‘Just in case, I am not suicidal,’ journalist accused of treason tells Ukrainian court

The head of a Russia-linked news agency, accused by Kiev of state treason, has told a court that he has no intention of taking his own life. Kirill Vyshinsky also says authorities have put pressure on him, his friends and family.

Vyshinsky, the head of RIA Novosti Ukraine, was summoned to court on Friday as prosecutors sought to extend his detention period. In an address to the court, he apparently tried to dissuade the Ukrainian authorities from staging his suicide in prison.

“My speech may be affected by emotions and sometimes I struggle to keep calm. But I want to say that I feel normal, I have not suicidal thoughts. So there would be no sense saying I may do something harmful to my health. I say this to preempt possible scenarios in that direction,” he said.

During his speech Vyshinsky looked somewhat distraught and occasionally seemed to be holding back tears. During more than two weeks in Ukrainian custody, he said he was subjected to serious pressure by the authorities, both directly and through people he holds dear, including family members, fellow journalists and friends.

“I believe this pressure is meant to extract testimony they want, or some materials the investigators want. I am not an expert, but I believe the legal definition would be abuse or torture.”

“There are dozens of people with whom I worked for a long time, who were close to me… and who are pretty much accused of being accomplices in treason. I am worried for the lives and well-being of those people,” he said.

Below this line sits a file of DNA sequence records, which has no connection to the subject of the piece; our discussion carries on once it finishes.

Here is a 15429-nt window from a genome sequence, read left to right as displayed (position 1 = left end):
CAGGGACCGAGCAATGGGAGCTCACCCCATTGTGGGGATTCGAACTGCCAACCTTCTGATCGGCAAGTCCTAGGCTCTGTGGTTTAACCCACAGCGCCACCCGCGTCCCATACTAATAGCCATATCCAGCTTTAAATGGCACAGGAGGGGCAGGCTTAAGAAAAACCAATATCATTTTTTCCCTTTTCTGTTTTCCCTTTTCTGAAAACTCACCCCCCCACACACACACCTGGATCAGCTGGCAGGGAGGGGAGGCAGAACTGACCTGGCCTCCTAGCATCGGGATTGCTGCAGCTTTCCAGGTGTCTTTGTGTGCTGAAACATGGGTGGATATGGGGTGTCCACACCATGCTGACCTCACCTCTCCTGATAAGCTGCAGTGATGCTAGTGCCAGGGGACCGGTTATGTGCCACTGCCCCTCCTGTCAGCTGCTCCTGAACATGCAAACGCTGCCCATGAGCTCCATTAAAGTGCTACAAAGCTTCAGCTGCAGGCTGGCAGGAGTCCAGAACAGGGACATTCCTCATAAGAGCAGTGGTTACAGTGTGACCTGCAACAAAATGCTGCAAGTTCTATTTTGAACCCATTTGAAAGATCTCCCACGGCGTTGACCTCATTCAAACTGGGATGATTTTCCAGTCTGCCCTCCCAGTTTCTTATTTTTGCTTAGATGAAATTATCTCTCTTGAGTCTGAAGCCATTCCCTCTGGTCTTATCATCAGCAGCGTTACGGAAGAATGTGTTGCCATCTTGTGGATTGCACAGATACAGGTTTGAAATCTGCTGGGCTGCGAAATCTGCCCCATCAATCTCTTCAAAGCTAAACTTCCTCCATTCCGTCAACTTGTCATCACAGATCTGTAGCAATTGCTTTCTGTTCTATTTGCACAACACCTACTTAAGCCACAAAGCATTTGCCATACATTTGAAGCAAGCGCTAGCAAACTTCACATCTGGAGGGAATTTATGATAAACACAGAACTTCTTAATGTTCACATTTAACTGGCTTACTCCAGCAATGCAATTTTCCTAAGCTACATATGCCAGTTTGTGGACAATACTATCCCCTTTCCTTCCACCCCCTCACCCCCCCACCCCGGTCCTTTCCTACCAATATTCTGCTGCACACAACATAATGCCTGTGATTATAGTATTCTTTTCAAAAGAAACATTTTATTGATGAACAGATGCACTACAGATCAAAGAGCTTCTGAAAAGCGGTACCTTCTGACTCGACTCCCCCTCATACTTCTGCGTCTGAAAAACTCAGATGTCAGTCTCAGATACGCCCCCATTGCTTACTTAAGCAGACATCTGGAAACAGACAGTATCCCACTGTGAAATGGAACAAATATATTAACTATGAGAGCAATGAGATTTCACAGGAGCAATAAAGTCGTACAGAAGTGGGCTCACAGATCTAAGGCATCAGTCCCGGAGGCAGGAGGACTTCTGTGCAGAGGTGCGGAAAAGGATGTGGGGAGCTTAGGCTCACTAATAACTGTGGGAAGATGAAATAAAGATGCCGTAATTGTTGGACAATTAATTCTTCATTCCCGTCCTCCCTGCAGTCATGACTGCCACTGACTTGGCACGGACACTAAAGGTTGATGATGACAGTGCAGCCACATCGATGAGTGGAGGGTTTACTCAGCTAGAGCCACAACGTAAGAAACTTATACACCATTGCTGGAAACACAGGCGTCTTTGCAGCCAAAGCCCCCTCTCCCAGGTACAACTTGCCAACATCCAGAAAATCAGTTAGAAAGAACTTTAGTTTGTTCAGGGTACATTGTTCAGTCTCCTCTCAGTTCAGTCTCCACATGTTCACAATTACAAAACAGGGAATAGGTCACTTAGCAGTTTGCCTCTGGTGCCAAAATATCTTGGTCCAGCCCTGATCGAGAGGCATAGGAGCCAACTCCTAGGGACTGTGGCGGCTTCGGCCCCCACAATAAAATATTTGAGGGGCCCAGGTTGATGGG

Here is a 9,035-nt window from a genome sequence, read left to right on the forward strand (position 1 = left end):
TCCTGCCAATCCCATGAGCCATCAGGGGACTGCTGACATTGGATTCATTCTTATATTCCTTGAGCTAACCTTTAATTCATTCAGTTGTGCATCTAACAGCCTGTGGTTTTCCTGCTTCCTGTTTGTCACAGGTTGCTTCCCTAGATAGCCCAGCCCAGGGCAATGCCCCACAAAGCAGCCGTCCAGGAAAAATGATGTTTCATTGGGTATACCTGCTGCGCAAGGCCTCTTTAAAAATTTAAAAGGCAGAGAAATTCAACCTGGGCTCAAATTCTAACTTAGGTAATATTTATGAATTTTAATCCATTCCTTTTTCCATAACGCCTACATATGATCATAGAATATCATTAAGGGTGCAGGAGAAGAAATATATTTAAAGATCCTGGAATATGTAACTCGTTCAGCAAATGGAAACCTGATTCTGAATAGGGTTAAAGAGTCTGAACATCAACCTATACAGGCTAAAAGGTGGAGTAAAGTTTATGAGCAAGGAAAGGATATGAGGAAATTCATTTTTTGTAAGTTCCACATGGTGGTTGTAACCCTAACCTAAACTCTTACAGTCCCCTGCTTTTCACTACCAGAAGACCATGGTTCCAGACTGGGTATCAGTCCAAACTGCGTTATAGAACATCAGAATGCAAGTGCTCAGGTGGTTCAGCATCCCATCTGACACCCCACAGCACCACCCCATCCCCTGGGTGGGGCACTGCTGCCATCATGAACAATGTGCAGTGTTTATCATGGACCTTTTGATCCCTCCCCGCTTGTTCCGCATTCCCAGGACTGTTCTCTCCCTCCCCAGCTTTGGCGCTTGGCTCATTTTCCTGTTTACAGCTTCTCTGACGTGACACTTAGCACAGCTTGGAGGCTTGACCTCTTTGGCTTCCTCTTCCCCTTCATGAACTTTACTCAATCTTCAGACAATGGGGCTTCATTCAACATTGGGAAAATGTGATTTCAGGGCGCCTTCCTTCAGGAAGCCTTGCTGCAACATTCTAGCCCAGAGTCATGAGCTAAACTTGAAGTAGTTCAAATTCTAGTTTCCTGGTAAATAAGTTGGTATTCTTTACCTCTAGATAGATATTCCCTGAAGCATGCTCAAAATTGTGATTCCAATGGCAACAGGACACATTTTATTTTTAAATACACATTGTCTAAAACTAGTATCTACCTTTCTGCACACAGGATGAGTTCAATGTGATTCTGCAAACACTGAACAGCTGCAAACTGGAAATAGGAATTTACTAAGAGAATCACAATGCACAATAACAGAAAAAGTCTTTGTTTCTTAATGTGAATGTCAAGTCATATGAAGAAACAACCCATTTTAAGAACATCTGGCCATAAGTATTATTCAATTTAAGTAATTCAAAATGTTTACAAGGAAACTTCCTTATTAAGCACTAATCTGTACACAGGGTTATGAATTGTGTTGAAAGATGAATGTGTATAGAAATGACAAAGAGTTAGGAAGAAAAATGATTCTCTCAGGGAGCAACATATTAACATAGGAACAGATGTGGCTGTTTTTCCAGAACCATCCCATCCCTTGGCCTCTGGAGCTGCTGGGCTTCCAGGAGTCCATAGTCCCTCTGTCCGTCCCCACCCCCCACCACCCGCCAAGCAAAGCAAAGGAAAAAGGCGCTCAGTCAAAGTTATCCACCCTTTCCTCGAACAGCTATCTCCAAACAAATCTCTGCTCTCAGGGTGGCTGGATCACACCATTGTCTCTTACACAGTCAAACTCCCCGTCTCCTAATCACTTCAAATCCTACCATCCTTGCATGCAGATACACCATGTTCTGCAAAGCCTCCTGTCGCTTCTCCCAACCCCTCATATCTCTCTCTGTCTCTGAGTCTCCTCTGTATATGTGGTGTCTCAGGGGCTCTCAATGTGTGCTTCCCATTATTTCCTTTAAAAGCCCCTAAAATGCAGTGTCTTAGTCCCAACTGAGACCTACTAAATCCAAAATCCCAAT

Vyshinsky said the Ukrainian authorities apparently wanted him as a hostage who could be exchanged for Ukrainian citizens accused of various crimes in Russia. He implied that his decision to renounce his Ukrainian citizenship may speed up his ordeal and called on Ukraine’s President Petro Poroshenko to strip him of it. Vyshinsky was born in Ukraine, but also got Russian citizenship in 2015.

“I regret that freeing Ukrainian citizens serving sentences in Russia cannot be done through diplomacy and requires conducting special operations of the Ukrainian Security Service (SBU), to victimize somebody,” he said.

Surrendering Ukrainian citizenship was one of the hardest decisions of his life, Vyshinsky said, adding that it in no way means he does not love Ukraine or is not a patriot of the country.

“I was always proud to show my Ukrainian passport at the border, but I don’t really have other options,” he said. He called on the Russian government and Russian President Vladimir Putin personally for help in speeding up his release.

The journalist said he didn’t believe his trial would be fair, saying his sentence “is already prepared and is simply waiting for facts to be cherry-picked”. He said he was hurt by two things: the accusation of treason of his homeland and the fact that his journalistic work, which he did to the best of his abilities, is now treated as a crime by the Ukrainian authorities.

The court rejected an appeal by Vyshinsky’s lawyer to overturn his pre-trial arrest, saying a person suspected of state treason must be held in custody.

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